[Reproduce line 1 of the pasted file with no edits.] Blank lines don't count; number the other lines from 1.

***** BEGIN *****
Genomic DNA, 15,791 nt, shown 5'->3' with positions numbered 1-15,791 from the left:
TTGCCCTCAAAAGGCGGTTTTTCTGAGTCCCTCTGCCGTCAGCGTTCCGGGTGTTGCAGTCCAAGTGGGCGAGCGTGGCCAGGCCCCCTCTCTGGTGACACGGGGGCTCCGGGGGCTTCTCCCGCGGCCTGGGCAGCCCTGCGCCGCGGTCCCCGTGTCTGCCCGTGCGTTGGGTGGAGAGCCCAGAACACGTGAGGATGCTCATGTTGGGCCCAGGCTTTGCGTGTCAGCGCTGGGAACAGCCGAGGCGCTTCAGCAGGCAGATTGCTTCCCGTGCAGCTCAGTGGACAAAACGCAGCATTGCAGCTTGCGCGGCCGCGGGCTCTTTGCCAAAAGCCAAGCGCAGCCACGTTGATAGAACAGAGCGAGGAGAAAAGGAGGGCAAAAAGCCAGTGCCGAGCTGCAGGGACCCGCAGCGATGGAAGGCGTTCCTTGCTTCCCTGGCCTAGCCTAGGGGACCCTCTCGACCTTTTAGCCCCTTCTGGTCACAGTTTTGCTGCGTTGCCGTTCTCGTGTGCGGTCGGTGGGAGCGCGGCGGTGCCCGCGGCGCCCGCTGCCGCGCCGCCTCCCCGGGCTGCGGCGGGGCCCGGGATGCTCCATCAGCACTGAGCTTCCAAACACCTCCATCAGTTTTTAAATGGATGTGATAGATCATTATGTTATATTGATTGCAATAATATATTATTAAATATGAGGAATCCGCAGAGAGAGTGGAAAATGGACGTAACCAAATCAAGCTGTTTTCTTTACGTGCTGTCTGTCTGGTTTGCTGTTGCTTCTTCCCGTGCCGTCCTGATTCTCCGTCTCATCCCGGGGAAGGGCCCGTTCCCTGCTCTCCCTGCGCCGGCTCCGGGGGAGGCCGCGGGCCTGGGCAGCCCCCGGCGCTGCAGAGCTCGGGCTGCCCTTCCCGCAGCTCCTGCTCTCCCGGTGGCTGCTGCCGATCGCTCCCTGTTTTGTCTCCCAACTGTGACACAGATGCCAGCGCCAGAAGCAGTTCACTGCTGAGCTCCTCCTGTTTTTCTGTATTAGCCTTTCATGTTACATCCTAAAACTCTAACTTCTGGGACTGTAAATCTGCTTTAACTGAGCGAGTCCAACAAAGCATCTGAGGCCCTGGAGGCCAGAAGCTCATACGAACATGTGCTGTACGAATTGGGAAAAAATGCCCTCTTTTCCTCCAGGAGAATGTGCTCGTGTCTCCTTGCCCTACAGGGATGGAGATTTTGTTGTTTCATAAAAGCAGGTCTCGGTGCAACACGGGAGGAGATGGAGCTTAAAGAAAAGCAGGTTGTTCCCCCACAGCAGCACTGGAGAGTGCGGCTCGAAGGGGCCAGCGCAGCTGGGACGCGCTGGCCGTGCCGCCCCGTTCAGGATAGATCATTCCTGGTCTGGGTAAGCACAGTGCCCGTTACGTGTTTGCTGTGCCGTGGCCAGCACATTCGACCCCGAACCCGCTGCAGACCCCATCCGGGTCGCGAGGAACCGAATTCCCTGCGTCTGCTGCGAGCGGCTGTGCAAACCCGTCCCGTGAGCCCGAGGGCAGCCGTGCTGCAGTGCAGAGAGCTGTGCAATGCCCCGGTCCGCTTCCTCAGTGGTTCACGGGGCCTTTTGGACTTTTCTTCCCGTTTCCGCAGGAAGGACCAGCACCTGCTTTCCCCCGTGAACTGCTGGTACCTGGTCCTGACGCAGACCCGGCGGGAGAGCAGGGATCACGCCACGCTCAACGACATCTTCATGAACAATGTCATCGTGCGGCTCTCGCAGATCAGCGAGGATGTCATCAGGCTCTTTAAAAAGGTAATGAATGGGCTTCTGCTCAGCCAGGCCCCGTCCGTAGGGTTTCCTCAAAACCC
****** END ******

Genomic DNA, 15,791 nt, shown 5'->3' with positions numbered 1-15,791 from the left: